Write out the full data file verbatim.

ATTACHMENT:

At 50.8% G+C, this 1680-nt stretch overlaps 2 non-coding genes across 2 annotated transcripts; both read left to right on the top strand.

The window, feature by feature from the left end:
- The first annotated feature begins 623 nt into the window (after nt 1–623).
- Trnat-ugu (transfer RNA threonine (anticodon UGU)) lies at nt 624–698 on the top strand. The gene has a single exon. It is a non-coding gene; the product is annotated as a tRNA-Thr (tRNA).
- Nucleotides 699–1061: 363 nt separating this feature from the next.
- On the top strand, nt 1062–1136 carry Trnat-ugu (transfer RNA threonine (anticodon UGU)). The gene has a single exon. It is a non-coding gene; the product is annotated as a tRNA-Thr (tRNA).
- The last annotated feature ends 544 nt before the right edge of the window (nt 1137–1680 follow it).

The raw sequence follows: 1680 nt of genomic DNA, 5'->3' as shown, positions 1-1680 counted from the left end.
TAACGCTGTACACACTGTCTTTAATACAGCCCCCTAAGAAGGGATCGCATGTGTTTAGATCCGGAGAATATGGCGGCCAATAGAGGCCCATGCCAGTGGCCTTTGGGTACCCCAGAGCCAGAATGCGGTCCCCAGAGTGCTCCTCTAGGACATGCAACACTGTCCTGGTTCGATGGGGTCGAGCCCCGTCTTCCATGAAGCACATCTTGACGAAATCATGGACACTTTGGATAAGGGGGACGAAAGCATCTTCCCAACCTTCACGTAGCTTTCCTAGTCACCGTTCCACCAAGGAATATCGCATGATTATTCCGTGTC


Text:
At 50.8% G+C, this 1680-nt stretch overlaps 2 non-coding genes across 2 annotated transcripts; both read left to right on the top strand.

The window, feature by feature from the left end:
- The first annotated feature begins 623 nt into the window (after nt 1–623).
- Trnat-ugu (transfer RNA threonine (anticodon UGU)) lies at nt 624–698 on the top strand. The gene has a single exon. It is a non-coding gene; the product is annotated as a tRNA-Thr (tRNA).
- Nucleotides 699–1061: 363 nt separating this feature from the next.
- On the top strand, nt 1062–1136 carry Trnat-ugu (transfer RNA threonine (anticodon UGU)). The gene has a single exon. It is a non-coding gene; the product is annotated as a tRNA-Thr (tRNA).
- The last annotated feature ends 544 nt before the right edge of the window (nt 1137–1680 follow it).

The raw sequence follows: 1680 nt of genomic DNA, 5'->3' as shown, positions 1-1680 counted from the left end.
TAACGCTGTACACACTGTCTTTAATACAGCCCCCTAAGAAGGGATCGCATGTGTTTAGATCCGGAGAATATGGCGGCCAATAGAGGCCCATGCCAGTGGCCTTTGGGTACCCCAGAGCCAGAATGCGGTCCCCAGAGTGCTCCTCTAGGACATGCAACACTGTCCTGGTTCGATGGGGTCGAGCCCCGTCTTCCATGAAGCACATCTTGACGAAATCATGGACACTTTGGATAAGGGGGACGAAAGCATCTTCCCAACCTTCACGTAGCTTTCCTAGTCACCGTTCCACCAAGGAATATCGCATGATTATTCCGTGTC